Tuft Enough

Rid­ing Grand Tours

Pedal Magazine - - Out In Front - BY SVEIN TUFT

We caught up with leg­endary Svein Tuft for a quick in­ter­view on the do’s and don’ts of rid­ing at a Grand Tour, one of the tough­est chal­lenges for any pro cy­clist dur­ing their ca­reer.

How do you start your day dur­ing a Grand Tour like the Giro?

Gen­er­ally, I like to get some time in na­ture and see the sun asap. If there’s an ocean nearby, then I make the ef­fort to get there. This is my op­ti­mal re­set for a stage race. It’s taken some years to re­al­ize the ben­e­fits of this ap­proach, but I’ll tell you, when you feel it, it’s very ad­dic­tive.

Tell us how you man­age to stay fu­eled dur­ing a Grand Tour.

At a cer­tain point in a Grand Tour you’re just try­ing to get en­ergy in. It can be tricky be­cause most of the time the first op­tions are the sug­ary sim­ple carbs. I try to bal­ance that. Good fats through co­conut oil, av­o­cado and eggs are the best op­tions and teams are pro­vid­ing th­ese things more as rid­ers are de­mand­ing them.

How do you fuel for five-hour en­durance train­ing ride ver­sus a five-hour stage at a Grand Tour?

There can be a big dif­fer­ence be­tween the two. A five-hour stage in the moun­tains of a Grand Tour around stage 18 can get tricky. Your body is at its limit and you are just try­ing to ab­sorb as much food as it will al­low, whereas dur­ing train­ing you can re­ally con­trol the nutri­tion. Some­times while out tour­ing I might not eat for the first four hours. Ob­vi­ously the in­ten­sity is to­tally dif­fer­ent, but I will say a big part of the car­bo­hy­drate de­mand for cy­clists in rac­ing has a lot to do with the brain de­mand­ing sim­ple fuel. Rac­ing is so dif­fer­ent from what you can try to repli­cate in train­ing. A big part of that en­ergy de­mand is caused by the stress of be­ing in a bunch and mak­ing a mil­lion tiny de­ci­sions in split sec­onds.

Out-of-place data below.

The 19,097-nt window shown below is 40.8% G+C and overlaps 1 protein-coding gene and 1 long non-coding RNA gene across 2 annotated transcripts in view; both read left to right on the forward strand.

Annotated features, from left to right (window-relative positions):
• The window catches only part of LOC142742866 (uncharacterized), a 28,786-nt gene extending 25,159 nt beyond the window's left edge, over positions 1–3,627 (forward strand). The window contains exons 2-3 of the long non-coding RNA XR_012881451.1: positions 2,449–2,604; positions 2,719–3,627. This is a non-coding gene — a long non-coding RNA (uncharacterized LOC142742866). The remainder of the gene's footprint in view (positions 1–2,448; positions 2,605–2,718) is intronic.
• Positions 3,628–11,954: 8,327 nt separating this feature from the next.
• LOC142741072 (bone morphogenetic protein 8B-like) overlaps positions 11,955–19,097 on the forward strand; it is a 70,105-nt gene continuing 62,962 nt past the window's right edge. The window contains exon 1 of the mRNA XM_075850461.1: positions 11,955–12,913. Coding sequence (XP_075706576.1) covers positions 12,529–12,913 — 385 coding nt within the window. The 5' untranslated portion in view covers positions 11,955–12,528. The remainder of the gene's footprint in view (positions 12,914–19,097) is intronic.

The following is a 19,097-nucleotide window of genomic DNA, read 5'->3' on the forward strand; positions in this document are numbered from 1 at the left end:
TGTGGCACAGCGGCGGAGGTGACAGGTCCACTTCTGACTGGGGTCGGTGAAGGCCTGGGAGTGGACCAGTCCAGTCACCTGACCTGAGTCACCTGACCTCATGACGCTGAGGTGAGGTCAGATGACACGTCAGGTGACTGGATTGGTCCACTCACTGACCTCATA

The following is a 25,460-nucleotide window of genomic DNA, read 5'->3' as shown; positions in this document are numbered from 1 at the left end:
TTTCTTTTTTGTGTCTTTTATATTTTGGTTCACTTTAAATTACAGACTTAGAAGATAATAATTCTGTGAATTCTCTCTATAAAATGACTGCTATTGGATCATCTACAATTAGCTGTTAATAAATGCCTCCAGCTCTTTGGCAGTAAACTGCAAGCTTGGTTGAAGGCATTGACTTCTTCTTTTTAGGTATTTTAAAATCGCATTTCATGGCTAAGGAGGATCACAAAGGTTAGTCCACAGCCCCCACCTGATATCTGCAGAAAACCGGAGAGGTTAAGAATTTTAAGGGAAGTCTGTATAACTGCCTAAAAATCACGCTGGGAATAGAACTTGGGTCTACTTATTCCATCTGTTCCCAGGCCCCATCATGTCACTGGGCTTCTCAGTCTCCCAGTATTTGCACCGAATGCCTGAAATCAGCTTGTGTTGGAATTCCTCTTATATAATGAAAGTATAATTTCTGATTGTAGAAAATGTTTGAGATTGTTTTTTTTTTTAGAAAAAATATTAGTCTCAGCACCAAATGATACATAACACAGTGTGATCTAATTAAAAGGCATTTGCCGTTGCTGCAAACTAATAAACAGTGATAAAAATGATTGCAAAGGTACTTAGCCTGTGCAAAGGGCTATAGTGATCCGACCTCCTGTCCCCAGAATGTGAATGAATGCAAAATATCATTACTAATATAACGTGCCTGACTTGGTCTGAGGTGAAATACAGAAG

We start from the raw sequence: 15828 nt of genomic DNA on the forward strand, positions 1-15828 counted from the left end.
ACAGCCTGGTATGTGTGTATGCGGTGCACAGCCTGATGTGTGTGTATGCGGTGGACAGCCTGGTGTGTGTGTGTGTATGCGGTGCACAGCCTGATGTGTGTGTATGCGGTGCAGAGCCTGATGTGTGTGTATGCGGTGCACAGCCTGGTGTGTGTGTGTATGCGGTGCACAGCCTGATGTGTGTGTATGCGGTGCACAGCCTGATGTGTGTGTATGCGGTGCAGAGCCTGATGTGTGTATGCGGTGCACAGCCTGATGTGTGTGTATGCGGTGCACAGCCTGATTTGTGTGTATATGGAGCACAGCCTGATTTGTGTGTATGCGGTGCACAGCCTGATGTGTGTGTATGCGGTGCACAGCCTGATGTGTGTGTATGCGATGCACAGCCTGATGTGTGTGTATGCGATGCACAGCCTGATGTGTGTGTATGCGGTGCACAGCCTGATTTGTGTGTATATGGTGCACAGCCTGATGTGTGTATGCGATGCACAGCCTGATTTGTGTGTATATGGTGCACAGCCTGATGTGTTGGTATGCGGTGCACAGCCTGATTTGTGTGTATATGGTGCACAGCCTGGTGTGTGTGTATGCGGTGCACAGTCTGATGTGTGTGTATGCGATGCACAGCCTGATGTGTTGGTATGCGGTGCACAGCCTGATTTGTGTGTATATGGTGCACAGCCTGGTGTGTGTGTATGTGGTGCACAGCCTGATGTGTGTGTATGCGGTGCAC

There is still a lot of talk about rid­ers us­ing painkillers, an­ti­in­flam­ma­to­ries, etc. Is this hap­pen­ing?

Th­ese things are crutches for a lot of rid­ers who feel they need to add things when they think their body is not ca­pa­ble. I think the rea­son th­ese things are still around is be­cause of the placebo ef­fect. Un­til we can break that men­tal­ity, I don’t see it stop­ping. In my opin­ion, a 22 year old who feels it’s nec­es­sary to take painkillers and anti- in­flam­ma­to­ries to get through the day should re­ally re­assess how they’re go­ing to be feel­ing at 40!

What are your thoughts on gad­gets and de­vices that ath­letes can use for re­cov­ery?

Ha! I’m con­stantly try­ing to get gad­gets and elec­tron­ics out of my life. To the point where screens and the blue light emit­ted from them I find ex­tremely an­noy­ing. I think hu­mans are pretty amaz­ing and in­vent some in­cred­i­ble de­vices. But what I’ve come to learn over th­ese years is that we will never trump Mother Na­ture. The Earth, cold creeks, sun­light, mag­netism, oxy­gen-rich forests, salt min­er­aldense oceans, plants and an­i­mals, to name a few. I’ve been down a lot of re­cov­ery rab­bit holes, but noth­ing comes close to the sim­plic­ity na­ture of­fers.